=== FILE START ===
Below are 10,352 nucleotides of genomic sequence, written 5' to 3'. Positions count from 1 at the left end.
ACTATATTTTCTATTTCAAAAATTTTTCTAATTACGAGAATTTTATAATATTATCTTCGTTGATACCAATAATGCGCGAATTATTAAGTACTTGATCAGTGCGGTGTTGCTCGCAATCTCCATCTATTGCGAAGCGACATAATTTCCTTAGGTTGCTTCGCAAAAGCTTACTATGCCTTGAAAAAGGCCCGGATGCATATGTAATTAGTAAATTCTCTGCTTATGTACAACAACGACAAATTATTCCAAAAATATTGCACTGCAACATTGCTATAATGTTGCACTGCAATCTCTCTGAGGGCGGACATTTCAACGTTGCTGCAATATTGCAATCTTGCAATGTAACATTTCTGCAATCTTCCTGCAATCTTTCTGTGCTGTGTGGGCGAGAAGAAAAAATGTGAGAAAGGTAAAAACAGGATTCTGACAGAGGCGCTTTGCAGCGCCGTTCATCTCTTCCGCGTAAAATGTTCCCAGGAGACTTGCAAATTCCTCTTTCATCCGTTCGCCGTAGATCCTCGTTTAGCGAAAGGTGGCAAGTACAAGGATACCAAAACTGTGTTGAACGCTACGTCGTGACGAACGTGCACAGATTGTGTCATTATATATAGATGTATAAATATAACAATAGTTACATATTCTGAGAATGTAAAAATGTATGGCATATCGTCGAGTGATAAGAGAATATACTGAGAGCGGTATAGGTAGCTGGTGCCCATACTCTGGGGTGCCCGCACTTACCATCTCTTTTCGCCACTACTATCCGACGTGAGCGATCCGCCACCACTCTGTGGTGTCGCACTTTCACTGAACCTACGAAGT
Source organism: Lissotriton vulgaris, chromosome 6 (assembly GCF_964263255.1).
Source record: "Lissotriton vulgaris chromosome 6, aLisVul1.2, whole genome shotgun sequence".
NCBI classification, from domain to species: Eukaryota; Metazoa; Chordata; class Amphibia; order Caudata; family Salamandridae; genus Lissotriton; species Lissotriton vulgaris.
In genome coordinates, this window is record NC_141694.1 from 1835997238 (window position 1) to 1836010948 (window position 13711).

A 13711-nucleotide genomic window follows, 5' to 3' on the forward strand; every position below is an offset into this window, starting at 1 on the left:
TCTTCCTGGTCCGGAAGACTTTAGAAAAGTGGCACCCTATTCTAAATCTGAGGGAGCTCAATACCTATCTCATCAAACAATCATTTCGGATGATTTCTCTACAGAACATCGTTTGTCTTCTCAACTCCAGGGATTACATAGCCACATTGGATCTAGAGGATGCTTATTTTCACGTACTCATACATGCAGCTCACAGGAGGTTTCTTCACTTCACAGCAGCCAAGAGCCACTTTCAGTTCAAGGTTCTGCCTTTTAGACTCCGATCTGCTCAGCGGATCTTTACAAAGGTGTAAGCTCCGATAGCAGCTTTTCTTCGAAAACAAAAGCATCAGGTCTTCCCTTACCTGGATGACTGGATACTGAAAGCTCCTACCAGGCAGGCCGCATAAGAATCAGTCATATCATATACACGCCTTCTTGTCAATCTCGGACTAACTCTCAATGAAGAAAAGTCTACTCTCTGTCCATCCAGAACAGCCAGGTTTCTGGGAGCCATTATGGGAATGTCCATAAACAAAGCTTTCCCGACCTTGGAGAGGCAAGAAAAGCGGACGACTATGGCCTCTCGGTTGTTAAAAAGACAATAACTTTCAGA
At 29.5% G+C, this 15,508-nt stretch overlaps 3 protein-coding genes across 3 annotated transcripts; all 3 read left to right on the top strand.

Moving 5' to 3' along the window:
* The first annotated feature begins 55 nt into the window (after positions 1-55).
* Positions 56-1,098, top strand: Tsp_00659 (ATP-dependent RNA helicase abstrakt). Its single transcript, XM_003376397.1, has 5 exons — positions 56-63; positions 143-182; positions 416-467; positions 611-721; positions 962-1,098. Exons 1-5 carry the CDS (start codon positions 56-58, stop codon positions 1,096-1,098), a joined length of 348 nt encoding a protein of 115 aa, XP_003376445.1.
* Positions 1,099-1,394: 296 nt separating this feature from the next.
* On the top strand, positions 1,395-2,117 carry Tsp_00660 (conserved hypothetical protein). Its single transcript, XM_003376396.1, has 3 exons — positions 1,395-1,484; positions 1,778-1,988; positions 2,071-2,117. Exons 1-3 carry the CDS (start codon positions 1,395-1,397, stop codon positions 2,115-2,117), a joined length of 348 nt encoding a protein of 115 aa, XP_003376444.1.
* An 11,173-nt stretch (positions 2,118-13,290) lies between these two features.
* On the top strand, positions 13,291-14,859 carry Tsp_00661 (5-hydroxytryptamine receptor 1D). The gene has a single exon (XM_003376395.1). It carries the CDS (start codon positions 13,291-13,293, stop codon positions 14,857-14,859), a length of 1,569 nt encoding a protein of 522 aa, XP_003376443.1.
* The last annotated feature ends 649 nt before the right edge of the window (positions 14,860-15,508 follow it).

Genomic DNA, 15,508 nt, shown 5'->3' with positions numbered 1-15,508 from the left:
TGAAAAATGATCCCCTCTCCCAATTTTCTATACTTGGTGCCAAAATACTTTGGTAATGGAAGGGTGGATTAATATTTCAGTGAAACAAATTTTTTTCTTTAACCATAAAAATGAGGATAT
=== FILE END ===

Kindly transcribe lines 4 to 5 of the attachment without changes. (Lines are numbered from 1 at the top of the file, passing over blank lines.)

Source record: "Lissotriton vulgaris chromosome 6, aLisVul1.2, whole genome shotgun sequence".
NCBI classification, from domain to species: Eukaryota; Metazoa; Chordata; class Amphibia; order Caudata; family Salamandridae; genus Lissotriton; species Lissotriton vulgaris.